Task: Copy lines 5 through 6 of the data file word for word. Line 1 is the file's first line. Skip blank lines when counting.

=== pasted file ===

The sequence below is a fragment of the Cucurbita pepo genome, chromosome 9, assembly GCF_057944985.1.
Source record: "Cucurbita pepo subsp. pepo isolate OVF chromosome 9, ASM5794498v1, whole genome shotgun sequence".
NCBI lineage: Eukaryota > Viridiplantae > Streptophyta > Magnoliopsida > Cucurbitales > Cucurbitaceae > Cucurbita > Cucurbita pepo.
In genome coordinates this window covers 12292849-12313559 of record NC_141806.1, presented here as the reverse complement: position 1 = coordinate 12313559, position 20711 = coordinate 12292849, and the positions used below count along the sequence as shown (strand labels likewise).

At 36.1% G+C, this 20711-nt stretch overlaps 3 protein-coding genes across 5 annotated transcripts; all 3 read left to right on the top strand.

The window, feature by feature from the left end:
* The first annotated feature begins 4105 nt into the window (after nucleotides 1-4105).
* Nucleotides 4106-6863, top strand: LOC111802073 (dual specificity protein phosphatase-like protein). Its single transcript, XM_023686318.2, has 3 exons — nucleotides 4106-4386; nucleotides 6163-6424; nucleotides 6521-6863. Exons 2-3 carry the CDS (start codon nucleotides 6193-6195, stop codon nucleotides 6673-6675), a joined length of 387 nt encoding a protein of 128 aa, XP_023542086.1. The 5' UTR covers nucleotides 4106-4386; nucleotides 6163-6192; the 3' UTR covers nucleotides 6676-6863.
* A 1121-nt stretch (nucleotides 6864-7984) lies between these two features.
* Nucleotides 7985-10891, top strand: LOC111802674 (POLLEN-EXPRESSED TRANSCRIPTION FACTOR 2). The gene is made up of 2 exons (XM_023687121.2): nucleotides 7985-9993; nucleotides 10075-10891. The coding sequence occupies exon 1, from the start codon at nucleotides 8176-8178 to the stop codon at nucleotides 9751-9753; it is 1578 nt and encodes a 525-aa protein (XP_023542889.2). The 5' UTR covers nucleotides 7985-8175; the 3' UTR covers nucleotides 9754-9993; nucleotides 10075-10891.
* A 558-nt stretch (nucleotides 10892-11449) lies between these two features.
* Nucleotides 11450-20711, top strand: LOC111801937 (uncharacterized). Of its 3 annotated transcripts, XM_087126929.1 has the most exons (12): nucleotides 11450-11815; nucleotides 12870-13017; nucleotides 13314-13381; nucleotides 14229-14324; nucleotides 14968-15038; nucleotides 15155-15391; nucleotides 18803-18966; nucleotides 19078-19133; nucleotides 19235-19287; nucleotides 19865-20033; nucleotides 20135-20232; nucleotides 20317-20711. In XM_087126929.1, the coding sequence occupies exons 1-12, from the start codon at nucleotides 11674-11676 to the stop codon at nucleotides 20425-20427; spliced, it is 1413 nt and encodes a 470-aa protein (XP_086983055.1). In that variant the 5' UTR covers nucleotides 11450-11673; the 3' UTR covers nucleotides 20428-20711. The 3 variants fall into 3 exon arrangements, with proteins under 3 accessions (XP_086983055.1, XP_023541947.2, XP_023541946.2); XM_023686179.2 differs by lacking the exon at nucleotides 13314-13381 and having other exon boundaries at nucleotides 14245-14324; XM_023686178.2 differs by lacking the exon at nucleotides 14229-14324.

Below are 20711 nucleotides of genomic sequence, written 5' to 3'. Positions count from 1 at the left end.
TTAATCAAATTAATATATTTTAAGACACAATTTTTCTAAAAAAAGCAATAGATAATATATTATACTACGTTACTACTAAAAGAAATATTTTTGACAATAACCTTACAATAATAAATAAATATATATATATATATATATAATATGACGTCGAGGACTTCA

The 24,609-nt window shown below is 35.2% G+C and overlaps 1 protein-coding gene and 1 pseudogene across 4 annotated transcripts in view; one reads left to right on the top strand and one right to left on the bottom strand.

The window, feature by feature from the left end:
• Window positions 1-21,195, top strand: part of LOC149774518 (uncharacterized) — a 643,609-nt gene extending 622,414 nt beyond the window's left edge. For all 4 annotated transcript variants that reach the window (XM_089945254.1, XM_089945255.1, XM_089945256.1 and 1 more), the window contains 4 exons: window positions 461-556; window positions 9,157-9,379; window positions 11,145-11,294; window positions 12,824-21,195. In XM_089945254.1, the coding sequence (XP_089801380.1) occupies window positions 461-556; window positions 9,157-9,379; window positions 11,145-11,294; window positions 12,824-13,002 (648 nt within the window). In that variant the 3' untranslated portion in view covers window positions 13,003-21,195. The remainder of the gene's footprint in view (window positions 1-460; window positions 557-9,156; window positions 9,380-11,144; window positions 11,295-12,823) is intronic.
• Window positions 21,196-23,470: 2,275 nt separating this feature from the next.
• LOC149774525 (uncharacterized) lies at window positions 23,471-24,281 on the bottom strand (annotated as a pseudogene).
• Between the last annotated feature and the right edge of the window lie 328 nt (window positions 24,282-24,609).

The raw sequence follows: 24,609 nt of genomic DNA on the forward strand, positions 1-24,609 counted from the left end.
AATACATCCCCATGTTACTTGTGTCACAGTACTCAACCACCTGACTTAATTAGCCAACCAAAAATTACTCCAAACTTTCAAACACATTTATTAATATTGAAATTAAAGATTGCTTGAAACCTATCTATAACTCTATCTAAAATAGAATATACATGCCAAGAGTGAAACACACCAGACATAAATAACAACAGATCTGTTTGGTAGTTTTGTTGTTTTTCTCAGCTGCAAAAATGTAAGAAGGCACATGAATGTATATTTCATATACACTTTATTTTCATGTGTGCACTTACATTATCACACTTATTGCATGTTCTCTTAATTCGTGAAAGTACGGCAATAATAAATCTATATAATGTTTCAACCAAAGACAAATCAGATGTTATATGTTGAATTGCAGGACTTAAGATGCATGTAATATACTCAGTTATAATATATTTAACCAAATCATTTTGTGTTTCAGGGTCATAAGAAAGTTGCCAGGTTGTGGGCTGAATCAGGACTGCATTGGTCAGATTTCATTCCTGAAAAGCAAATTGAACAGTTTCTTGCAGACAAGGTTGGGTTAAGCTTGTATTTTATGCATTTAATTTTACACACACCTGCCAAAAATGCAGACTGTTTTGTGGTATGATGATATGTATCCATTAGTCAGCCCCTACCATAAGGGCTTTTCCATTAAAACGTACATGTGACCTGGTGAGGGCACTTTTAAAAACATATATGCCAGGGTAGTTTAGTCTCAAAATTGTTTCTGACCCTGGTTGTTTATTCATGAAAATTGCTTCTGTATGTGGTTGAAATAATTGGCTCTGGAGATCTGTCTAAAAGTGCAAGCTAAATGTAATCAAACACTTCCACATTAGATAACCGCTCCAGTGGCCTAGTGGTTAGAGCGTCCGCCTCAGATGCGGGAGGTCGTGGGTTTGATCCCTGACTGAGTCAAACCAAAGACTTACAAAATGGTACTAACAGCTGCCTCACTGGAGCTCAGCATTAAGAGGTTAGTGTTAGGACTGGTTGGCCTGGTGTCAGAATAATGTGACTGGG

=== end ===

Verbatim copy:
At 36.1% G+C, this 20711-nt stretch overlaps 3 protein-coding genes across 5 annotated transcripts; all 3 read left to right on the top strand.

The window, feature by feature from the left end: